"No, I'm not bitter at Denkinger," said Herzog. "He's a good guy. He knows he made a mistake, and he's a human being. It happened at an inopportune time."
The silver-haired Harvey, who worked 4,670 games during a 31-year career in the National League, was called "God" by the players because of the quality of his work.
When I was covering baseball on a daily basis, it wasn't uncommon for players to check, after they arrived at the ballpark, to see which umpires would be working their game. They seemed comfortable when Harvey was there.
Doug's methodical style was unique. His mantra was to always get the call right, and he went to great lengths to do that. Often he would hesitate for a quick moment before making a deliberate call, convinced it was going to be the right one.
Or, as Hall of Famer Joe Morgan puts it: "Doug Harvey was the model that every umpire should strive to be. He was tolerant to a point, yet the players always knew he was in control."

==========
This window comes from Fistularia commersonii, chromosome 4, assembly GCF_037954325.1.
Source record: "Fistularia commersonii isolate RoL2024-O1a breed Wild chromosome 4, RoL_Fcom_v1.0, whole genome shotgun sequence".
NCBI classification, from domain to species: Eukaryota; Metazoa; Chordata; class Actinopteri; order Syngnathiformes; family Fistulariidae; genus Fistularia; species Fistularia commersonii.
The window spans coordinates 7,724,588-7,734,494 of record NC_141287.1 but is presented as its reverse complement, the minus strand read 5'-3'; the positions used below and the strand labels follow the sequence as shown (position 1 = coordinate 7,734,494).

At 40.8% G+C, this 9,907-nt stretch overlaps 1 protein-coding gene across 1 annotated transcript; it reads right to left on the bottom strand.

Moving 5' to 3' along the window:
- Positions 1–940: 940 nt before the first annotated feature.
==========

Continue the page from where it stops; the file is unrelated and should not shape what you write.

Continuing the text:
Said Harvey: "Ten years into my career, my late father said to me that one day I would realize what I have achieved. When I woke up this morning and I received the call from Cooperstown, I realized for the first time exactly what that means. My mother tried to stay alive for this day. Unfortunately, she was unable to share in this great honor with my wife, Joy, and me."
In 1992, when Harvey retired, I wrote: "This much is indisputable: Doug Harvey is one of the best umpires the game has seen."
That has not changed.
When Herzog put away his uniform, I wrote, "One of the best mangers the game is calling it quits. He will be sorely missed."
That hasn't changed either, and it's only fitting that Whitey Herzog and Doug Harvey will be accepting baseball's highest honor together.
And I wouldn't be a bit surprised if they have a long embrace to celebrate the moment.
Hal Bodley is the senior correspondent for MLB.com. This story was not subject to the approval of Major League Baseball or its clubs.